4PL service providers offer their customers further benefits beyond maritime transportation. Non-core competencies in general logistics management can be delegated to 4PL service providers (e.g., foreign trade management, hazardous goods transportation, logistics purchasing, etc.). By leveraging legal possibilities, for example, 4PLs can reduce the tax burden on companies. They also have the necessary expertise to advise on certification processes. As different departments in large companies usually purchase logistics services independently of one another, there is no transparency regarding the total costs incurred. By bundling logistics management through a 4PL provider, cost transparency is regained.

However, outsourcing sea freight logistics to a 4PL provider also entails certain risks, which might be higher than those related to 3PLs. Due to its complexity, a 4PL outsourcing project requires high efforts from the outsourcing company during the planning phase. The risk of becoming dependent on a 4PL service provider is accordingly high - driven even further by the longer-term contracts between the 4PL and its customer. Over time, the contracting company may lose its logistics competence. If the outsourcing company is disappointed by the 4PL service provider, whether through a lack of identification, insufficient flexibility, or diminishing performance, the decision cannot be swiftly reversed, and such changes are, at the least, less flexible than with 3PL service providers. 4PL outsourcing requires a high degree of trust, as the service provider has access to confidential information. If the 4PL provider works for several customers, many companies fear that sensitive data could be passed to competitors or that a competitor may be given preferential treatment. Ultimately, any failings of the 4PL service provider will affect the customer.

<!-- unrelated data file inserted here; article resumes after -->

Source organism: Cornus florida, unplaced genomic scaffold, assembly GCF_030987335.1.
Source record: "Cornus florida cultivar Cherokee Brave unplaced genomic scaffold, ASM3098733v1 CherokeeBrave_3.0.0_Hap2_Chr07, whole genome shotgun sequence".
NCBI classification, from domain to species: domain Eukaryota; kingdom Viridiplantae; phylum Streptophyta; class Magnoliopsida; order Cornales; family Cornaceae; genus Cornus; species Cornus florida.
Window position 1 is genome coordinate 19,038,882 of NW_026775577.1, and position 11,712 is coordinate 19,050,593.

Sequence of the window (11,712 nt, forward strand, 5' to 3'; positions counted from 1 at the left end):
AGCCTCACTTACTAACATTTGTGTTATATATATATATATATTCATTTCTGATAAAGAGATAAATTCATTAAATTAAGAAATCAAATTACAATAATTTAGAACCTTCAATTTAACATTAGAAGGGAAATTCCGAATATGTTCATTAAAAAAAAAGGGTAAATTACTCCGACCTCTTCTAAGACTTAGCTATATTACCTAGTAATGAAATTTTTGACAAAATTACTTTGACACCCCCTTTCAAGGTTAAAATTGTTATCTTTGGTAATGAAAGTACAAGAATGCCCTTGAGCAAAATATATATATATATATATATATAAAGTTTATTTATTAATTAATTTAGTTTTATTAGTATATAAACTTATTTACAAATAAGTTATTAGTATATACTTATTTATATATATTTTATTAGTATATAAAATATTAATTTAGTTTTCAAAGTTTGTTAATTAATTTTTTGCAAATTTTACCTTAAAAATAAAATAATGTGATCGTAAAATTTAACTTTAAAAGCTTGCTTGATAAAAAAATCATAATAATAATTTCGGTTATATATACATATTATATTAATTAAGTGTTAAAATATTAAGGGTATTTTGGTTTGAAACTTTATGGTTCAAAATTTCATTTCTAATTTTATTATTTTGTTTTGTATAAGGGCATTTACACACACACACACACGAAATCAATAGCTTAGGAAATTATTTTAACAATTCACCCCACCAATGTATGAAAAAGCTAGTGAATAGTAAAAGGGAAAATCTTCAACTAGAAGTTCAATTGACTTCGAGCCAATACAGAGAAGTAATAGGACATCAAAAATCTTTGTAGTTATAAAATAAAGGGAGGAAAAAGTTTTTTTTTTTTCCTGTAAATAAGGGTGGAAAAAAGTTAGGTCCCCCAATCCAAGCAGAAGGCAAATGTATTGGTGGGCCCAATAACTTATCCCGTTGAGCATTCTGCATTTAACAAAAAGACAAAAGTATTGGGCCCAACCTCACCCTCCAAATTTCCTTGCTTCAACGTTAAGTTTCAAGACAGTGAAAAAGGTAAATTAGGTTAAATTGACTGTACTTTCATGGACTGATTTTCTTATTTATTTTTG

Value Creation, Delivery, and Capture in Sea Freight Logistics

This study informs digital business model conceptualizations by examining the empirical case of FreightHub, a 4PL service provider for maritime transportation, and applying the business model value dimensions of value creation, value delivery, and value capture. This section will elaborate on those dimensions for digital business models in sea freight and discuss the contribution of the study, while its limitations, and potential options for future research are concluded in the next section.